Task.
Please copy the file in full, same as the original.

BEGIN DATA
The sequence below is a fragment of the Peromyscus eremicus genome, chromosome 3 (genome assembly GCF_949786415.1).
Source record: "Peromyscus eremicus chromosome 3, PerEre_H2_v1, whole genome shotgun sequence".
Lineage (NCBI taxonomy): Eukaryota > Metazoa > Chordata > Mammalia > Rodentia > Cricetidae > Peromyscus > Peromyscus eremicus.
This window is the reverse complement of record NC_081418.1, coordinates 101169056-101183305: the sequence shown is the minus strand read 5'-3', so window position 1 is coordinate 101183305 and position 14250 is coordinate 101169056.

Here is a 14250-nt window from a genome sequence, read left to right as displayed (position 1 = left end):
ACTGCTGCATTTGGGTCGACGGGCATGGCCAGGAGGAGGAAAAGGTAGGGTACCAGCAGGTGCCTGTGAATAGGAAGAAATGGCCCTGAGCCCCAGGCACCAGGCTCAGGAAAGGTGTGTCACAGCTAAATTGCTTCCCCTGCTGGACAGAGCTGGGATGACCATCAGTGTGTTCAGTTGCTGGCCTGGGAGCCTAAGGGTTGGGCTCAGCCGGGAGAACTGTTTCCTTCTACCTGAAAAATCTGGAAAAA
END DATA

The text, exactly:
The sequence below is a fragment of the Peromyscus eremicus genome, chromosome 3 (genome assembly GCF_949786415.1).
Source record: "Peromyscus eremicus chromosome 3, PerEre_H2_v1, whole genome shotgun sequence".
Lineage (NCBI taxonomy): Eukaryota > Metazoa > Chordata > Mammalia > Rodentia > Cricetidae > Peromyscus > Peromyscus eremicus.
This window is the reverse complement of record NC_081418.1, coordinates 101169056-101183305: the sequence shown is the minus strand read 5'-3', so window position 1 is coordinate 101183305 and position 14250 is coordinate 101169056.

Here is a 14250-nt window from a genome sequence, read left to right as displayed (position 1 = left end):
ACTGCTGCATTTGGGTCGACGGGCATGGCCAGGAGGAGGAAAAGGTAGGGTACCAGCAGGTGCCTGTGAATAGGAAGAAATGGCCCTGAGCCCCAGGCACCAGGCTCAGGAAAGGTGTGTCACAGCTAAATTGCTTCCCCTGCTGGACAGAGCTGGGATGACCATCAGTGTGTTCAGTTGCTGGCCTGGGAGCCTAAGGGTTGGGCTCAGCCGGGAGAACTGTTTCCTTCTACCTGAAAAATCTGGAAAAA